Looking at the last five systematic reviews or meta-analyses of SEA and CJP anastomosis studies [18,19,20,21,22], Hüttner et al. [21] barely investigated surgical and oncological outcomes and they failed to analyze the source of high heterogeneity even though they analyzed six publications. Four other studies [18,19,20, 22] contained only four or fewer publications. In addition, none of the five studies was registered with the International Prospective Register of Systematic Review (PROSPERO) or Cochrane. In the past 5 years, several RCTs have been published, and we performed an updated meta-analysis to evaluate the safety and efficacy of SEA compared with CJP anastomosis. Additional anastomotic techniques, such as transverse coloplasty, have also been developed, but safety reasons and debated functional outcomes have prevented their widespread adoption. As a result, these methods of rectal reconstructions were not included in this meta-analysis.

This study was performed according to the Cochrane Collaboration methodology and Meta-Analyses (PRISMA) [23, 24] statement.

Methods

Protocol and registration

In accordance with established PRISMA (Preferred Reporting of Systematic Reviews and Meta-Analyses) guidelines, the prospective protocol for this systematic review was registered in PROSPERO (registration no. CRD42020206764), available from https://www.crd.york.ac.uk/prospero/display_record.php?RecordID=206764 (Additional file 1).

Data sources and searches

We used medical subject headings (MeSH) and free-text words to search PubMed, Embase, Web of Science, and the Cochrane Register of Controlled Trials before June 21, 2020. The search strategy was developed with a professional trial search coordinator. The search items were as follows: rectal cancer, rectal neoplasms, rectal tumors, cancer of rectum, side-to-end, end-to-side, and Baker anastomosis. We also reviewed references cited in relevant articles and several conference abstracts, including those of the International Congress of the European Association for Endoscopic Surgery and the Scientific Session of the Society of American Gastrointestinal and Endoscopic Surgeons. Details of the literature search are shown in Additional file 2.

Selection and exclusion criteria

Studies were selected on the basis of the Patient problem, Intervention, Comparison, and Outcome (PICO) criteria as follows:

  1. 1.

    Population: patients with rectal cancer and treated by SPR

  2. 2.

    Intervention: SEA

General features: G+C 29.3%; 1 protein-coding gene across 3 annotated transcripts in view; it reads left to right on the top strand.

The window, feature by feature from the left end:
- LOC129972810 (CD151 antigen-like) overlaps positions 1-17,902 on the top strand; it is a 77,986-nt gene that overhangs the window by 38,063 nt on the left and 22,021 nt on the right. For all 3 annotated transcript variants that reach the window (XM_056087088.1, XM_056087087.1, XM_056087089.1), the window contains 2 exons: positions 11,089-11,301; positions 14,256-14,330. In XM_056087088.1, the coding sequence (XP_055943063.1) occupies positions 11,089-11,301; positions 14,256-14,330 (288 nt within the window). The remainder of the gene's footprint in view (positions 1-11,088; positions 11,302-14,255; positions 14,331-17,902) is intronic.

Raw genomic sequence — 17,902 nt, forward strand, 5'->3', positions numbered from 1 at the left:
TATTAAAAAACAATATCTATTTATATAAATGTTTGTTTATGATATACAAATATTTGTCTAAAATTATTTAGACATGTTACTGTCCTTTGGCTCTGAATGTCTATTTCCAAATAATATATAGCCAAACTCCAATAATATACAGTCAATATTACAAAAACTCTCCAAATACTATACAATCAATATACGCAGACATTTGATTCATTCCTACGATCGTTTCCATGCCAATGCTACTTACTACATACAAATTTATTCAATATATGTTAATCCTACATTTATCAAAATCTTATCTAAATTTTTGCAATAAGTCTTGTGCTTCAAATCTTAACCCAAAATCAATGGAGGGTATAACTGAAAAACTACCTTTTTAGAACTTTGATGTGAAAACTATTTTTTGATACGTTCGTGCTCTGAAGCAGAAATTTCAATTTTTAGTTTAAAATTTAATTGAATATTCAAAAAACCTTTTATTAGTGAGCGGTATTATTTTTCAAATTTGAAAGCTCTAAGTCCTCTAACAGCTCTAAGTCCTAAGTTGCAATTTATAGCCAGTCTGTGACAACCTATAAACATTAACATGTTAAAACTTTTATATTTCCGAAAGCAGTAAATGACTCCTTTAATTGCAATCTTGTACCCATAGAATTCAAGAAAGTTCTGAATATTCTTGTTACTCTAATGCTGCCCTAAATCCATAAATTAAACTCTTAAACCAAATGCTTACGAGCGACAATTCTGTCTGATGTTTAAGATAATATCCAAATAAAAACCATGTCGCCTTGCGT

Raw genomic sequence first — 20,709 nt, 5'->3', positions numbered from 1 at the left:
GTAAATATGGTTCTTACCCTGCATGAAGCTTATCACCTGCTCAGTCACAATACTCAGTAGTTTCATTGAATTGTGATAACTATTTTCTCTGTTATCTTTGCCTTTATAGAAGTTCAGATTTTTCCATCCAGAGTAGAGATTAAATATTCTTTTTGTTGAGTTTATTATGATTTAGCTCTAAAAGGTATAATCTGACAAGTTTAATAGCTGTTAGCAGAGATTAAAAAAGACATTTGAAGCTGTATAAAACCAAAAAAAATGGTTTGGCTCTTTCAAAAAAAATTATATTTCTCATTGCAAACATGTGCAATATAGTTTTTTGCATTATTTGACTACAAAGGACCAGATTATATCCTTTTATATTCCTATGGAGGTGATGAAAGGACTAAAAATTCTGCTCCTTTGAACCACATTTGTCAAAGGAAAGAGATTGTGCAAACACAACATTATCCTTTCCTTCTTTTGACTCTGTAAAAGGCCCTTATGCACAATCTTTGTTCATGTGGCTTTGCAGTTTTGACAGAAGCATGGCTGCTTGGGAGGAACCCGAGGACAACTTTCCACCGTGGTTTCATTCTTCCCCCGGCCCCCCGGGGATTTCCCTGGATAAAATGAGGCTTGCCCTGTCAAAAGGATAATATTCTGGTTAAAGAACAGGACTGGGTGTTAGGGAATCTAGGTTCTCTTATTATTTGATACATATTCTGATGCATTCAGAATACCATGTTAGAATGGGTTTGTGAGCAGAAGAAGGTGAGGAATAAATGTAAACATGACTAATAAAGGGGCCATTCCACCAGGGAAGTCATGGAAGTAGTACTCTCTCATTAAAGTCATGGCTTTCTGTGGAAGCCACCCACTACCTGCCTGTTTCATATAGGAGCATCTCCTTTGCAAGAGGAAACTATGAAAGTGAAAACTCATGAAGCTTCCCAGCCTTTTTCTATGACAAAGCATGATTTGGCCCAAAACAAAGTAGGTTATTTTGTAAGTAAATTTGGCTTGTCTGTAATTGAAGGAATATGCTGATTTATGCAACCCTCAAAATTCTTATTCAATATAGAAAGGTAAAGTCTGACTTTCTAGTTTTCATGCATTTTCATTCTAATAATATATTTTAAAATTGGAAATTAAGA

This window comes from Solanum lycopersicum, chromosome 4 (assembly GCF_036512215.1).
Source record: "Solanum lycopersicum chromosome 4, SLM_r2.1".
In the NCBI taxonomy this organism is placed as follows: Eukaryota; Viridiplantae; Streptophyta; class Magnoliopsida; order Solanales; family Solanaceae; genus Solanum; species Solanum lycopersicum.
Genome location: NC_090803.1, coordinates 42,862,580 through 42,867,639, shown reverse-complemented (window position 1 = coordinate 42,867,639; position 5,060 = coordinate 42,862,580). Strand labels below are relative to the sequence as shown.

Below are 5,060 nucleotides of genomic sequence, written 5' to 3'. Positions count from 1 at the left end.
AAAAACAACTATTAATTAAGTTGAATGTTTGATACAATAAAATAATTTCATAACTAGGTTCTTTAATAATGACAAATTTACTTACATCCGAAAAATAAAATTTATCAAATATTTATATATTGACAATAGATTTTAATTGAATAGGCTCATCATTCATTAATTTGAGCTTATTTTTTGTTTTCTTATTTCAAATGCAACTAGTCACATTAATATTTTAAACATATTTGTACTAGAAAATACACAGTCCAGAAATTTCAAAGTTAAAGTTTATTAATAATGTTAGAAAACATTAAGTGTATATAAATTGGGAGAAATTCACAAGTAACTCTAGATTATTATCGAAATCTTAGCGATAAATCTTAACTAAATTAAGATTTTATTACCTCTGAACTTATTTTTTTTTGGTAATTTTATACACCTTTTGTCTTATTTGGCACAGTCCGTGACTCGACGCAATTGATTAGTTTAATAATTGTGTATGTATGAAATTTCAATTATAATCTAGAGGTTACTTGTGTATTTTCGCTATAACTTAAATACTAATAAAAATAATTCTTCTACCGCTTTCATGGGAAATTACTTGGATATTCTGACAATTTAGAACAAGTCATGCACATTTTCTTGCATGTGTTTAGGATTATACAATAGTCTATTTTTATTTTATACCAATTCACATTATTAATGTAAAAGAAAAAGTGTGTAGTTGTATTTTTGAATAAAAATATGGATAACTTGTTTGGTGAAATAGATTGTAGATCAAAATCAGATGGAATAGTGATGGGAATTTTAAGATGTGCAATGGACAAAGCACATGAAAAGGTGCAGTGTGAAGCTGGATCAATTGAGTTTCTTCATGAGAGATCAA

3. 3.

    Comparator: CJP anastomosis

  4. 4.

    Efficiency outcome measures were as follows: (a) defecation frequency (times/day), (b) the number of patients with urgency, (c) the number of patients with incomplete defecation, (d) the number of patients using pads, and (e) the number of patients using enema and medication. In addition, anorectal manometry data were also extracted to evaluate anorectal function. The safety outcome measures were as follows: (a) the number of patients with perioperative complications, (b) the number of patients with reoperations (except stoma reversal), (c) the number of patients treated with protective stoma, (d) the number of patients with relapse (< 2 year), (e) mortality (in-hospital or 30 days after surgery), (f) postoperative hospital stay (days), (g) operating time (min), and (h) blood loss (ml).

The exclusion criteria were as follows: (1) case reports, conference abstracts, and animal experiments; (2) reviews or meta-analyses; (3) case-control studies; and (4) original studies lacking available data.

Data extraction and quality assessment

Two trained reviewers independently extracted the following data: study demographics and characteristics, including (1) first author, (2) publication year, (3) country, (4) multi-center status, (5) study duration, (6) the number of patients, (7) tumor level, and (8) tumor stage besides safety and efficacy outcomes. We used the estimated values based on the Cochrane Handbook when we could not obtain mean values and standard deviations (SDs) from the eligible studies [25, 26]. Disagreements were resolved to reach a consensus through discussion or consulting with a third investigator.

The methodological quality of RCTs was evaluated by the Jaded Scale for randomization procedures, the proportionality of the randomization method, blinding, the procedure of blinding, and statement and cause of withdrawals [27].